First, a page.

Without Freedom of Expression, Democracy Still Africa’s Chimera

Members of Burundi’s ruling party youth wing march at a rally in September 2012. Photo: IRIN/Desire Nimubona

Members of Burundi’s ruling party youth wing march at a rally in September 2012. Photo: IRIN/Desire Nimubona

As it gets closer to the presidential elections in Burundi, tensions rise, says UN Assistant Secretary-General for Human Rights, Ivan Šimonovic, after a three-day trip to assess the country's situation


Just one day after Assistant Secretary-General for Human Rights, Ivan Šimonovic, returned from a three-day trip to assess Burundi’s human rights situation, a meeting was held at the New York headquarters of the United Nations yesterday to voice deeper concerns regarding failed efforts at lessening the crisis. 

Mr. Šimonovic’s assessment found that the authoritative governmental system has a stronghold over the political scene which causes strain between parties while the parliament seeks to impose laws that infringe upon the rights of civilians.

“Special attention must be paid to the full respect for freedom of expression, including for journalists and human rights defenders,” said Mr. Šimonovic while speaking with Burundian officials in Bujumbura – the country’s capital. 

The UN Peacebuilding Commission (PBC) earlier had considered the small Central African state one of its top success stories regarding the lessening of bloodshed that decades of ethnic war had caused. Burundi was then placed on the PBC’s agenda for continued assistance in ensuring that countries, once ravaged by war, do not relapse into bloodshed. Therefore the UN Security Council in February, decided to extend its mission to help Burundi until the end of the year. 

However, during previous UN meetings over the past few weeks, high-level officials voiced opinions about the increased and unfavourable restrictions on freedom of expression and peaceful assembly in the country. Officials also cautioned that seemingly impending outbreaks of violence amid political violence and intra-party tensions could become an issue as the crucial 2015 presidential elections draw near.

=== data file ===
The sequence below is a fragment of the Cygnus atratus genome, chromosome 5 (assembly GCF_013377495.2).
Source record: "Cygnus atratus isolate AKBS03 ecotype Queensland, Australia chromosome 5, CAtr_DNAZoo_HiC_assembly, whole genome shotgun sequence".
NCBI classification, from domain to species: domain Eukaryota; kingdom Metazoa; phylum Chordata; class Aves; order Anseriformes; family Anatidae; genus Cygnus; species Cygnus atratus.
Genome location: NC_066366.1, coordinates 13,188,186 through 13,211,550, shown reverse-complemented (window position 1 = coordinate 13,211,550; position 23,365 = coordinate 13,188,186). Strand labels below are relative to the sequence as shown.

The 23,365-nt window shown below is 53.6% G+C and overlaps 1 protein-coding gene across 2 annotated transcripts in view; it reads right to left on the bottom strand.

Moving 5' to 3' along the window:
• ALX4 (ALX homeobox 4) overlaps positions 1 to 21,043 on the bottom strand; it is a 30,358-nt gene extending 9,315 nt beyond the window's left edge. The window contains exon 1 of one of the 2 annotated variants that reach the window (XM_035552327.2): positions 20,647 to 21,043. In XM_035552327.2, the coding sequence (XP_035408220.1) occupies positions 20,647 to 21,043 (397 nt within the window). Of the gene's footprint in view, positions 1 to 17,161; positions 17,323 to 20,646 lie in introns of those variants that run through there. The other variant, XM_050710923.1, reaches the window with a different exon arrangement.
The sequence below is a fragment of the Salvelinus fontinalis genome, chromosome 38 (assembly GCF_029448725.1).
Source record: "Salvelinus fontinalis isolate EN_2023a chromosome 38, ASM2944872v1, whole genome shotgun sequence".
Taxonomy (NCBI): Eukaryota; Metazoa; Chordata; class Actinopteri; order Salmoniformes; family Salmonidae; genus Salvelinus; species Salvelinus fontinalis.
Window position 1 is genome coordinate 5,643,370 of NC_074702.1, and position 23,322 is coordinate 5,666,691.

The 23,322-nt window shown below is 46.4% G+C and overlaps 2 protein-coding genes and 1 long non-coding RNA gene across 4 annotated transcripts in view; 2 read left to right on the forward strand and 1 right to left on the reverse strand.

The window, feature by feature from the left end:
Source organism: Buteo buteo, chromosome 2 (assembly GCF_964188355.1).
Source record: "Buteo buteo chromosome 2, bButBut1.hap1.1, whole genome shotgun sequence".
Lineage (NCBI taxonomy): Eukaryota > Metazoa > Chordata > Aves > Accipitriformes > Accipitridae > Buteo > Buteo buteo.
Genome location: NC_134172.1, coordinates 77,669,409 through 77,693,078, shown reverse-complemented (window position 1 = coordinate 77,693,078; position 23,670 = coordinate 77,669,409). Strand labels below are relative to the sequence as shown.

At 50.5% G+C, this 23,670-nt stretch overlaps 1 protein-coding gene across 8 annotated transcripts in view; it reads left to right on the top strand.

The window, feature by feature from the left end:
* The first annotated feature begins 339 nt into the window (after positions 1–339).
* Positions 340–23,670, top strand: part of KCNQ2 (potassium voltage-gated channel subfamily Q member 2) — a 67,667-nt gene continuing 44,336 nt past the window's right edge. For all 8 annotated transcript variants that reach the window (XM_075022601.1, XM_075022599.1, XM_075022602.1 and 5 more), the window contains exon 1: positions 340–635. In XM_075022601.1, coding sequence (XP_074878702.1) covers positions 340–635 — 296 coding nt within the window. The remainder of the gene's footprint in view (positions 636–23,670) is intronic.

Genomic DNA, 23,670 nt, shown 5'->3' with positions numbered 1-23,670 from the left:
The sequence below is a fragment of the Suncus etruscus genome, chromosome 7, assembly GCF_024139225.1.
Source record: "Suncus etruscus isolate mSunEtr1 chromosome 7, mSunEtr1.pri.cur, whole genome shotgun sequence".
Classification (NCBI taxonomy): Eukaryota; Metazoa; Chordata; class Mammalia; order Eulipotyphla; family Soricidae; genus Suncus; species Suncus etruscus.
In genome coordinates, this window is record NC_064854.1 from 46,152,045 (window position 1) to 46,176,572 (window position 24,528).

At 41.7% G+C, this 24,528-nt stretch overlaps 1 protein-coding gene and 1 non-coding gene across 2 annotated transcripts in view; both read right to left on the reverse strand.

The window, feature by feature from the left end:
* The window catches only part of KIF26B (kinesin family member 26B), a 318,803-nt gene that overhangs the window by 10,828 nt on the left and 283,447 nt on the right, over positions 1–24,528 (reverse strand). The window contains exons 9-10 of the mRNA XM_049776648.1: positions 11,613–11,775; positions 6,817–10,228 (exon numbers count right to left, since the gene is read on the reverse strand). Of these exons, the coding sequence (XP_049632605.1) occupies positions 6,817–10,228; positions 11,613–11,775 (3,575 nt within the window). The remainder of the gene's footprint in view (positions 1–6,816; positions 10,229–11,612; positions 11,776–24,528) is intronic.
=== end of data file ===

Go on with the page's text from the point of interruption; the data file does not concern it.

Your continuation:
“Violence linked to the electoral process must be prevented and harassment against perceived political adversaries must not be tolerated,” said Mr. Šimonovic. “All these are preconditions for free and fair elections in 2015 and for its results to be accepted by everyone.” 

Parfait Onanga-Anyanga, Special Representative of Secretary-General Ban Ki-moon, also highly recommended that authorities intensify efforts to promote better political governance through dialogue and tolerance in order to prevent exacerbation of the situation. “It is also an urgent need to reduce the illicit flow of weapons into the small Central African country,” he added.

In a written statement, Mr. Šimonovic stated that he is particularly concerned about the number of politically motivated incidents involving the youth wing of the ruling party [the Imbonerakure] against perceived political adversaries. Therefore his suggestion was that continued assessment of the human rights situation is important in order to extend support to Burundi.

“Incidents have more than doubled compared to the same period last year so there has to be continued cooperation between the UN and [the government of] Burundi in the area of human rights,” he said. “The Government must ensure that perpetrators of political violence are held accountable.


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